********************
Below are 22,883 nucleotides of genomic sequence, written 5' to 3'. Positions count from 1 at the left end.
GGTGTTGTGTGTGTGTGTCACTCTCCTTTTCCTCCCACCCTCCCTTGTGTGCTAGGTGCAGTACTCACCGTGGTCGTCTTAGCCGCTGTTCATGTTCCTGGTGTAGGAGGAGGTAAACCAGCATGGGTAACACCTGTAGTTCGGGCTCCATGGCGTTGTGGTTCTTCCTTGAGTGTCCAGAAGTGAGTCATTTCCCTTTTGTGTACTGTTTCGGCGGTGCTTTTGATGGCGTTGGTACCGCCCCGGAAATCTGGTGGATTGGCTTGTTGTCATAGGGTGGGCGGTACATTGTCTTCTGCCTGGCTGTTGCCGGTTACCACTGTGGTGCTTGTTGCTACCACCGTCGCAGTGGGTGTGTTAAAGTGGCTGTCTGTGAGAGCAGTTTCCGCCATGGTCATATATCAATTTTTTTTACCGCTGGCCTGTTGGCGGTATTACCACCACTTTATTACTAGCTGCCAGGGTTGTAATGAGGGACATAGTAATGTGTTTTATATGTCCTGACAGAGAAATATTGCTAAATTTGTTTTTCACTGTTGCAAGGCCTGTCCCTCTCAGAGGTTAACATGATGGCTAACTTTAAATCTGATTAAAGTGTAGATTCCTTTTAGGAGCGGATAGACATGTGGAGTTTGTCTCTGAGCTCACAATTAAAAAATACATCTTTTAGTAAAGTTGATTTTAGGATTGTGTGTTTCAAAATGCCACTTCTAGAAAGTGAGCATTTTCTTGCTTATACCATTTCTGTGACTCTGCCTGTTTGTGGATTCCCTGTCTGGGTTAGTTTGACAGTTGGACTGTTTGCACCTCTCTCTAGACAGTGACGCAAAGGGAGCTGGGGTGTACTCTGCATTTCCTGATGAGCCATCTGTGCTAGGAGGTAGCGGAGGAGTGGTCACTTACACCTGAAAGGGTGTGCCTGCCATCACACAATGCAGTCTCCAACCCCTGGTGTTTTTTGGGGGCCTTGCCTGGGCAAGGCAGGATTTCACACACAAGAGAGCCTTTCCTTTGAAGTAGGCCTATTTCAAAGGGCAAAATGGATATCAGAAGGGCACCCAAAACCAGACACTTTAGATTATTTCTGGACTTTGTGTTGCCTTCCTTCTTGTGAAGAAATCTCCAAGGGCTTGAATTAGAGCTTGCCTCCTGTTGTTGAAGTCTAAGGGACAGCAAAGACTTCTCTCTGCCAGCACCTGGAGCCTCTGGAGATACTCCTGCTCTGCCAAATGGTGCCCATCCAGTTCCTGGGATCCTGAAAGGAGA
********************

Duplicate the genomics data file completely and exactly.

Below are 22,883 nucleotides of genomic sequence, written 5' to 3'. Positions count from 1 at the left end.
GGTGTTGTGTGTGTGTGTCACTCTCCTTTTCCTCCCACCCTCCCTTGTGTGCTAGGTGCAGTACTCACCGTGGTCGTCTTAGCCGCTGTTCATGTTCCTGGTGTAGGAGGAGGTAAACCAGCATGGGTAACACCTGTAGTTCGGGCTCCATGGCGTTGTGGTTCTTCCTTGAGTGTCCAGAAGTGAGTCATTTCCCTTTTGTGTACTGTTTCGGCGGTGCTTTTGATGGCGTTGGTACCGCCCCGGAAATCTGGTGGATTGGCTTGTTGTCATAGGGTGGGCGGTACATTGTCTTCTGCCTGGCTGTTGCCGGTTACCACTGTGGTGCTTGTTGCTACCACCGTCGCAGTGGGTGTGTTAAAGTGGCTGTCTGTGAGAGCAGTTTCCGCCATGGTCATATATCAATTTTTTTTACCGCTGGCCTGTTGGCGGTATTACCACCACTTTATTACTAGCTGCCAGGGTTGTAATGAGGGACATAGTAATGTGTTTTATATGTCCTGACAGAGAAATATTGCTAAATTTGTTTTTCACTGTTGCAAGGCCTGTCCCTCTCAGAGGTTAACATGATGGCTAACTTTAAATCTGATTAAAGTGTAGATTCCTTTTAGGAGCGGATAGACATGTGGAGTTTGTCTCTGAGCTCACAATTAAAAAATACATCTTTTAGTAAAGTTGATTTTAGGATTGTGTGTTTCAAAATGCCACTTCTAGAAAGTGAGCATTTTCTTGCTTATACCATTTCTGTGACTCTGCCTGTTTGTGGATTCCCTGTCTGGGTTAGTTTGACAGTTGGACTGTTTGCACCTCTCTCTAGACAGTGACGCAAAGGGAGCTGGGGTGTACTCTGCATTTCCTGATGAGCCATCTGTGCTAGGAGGTAGCGGAGGAGTGGTCACTTACACCTGAAAGGGTGTGCCTGCCATCACACAATGCAGTCTCCAACCCCTGGTGTTTTTTGGGGGCCTTGCCTGGGCAAGGCAGGATTTCACACACAAGAGAGCCTTTCCTTTGAAGTAGGCCTATTTCAAAGGGCAAAATGGATATCAGAAGGGCACCCAAAACCAGACACTTTAGATTATTTCTGGACTTTGTGTTGCCTTCCTTCTTGTGAAGAAATCTCCAAGGGCTTGAATTAGAGCTTGCCTCCTGTTGTTGAAGTCTAAGGGACAGCAAAGACTTCTCTCTGCCAGCACCTGGAGCCTCTGGAGATACTCCTGCTCTGCCAAATGGTGCCCATCCAGTTCCTGGGATCCTGAAAGGAGA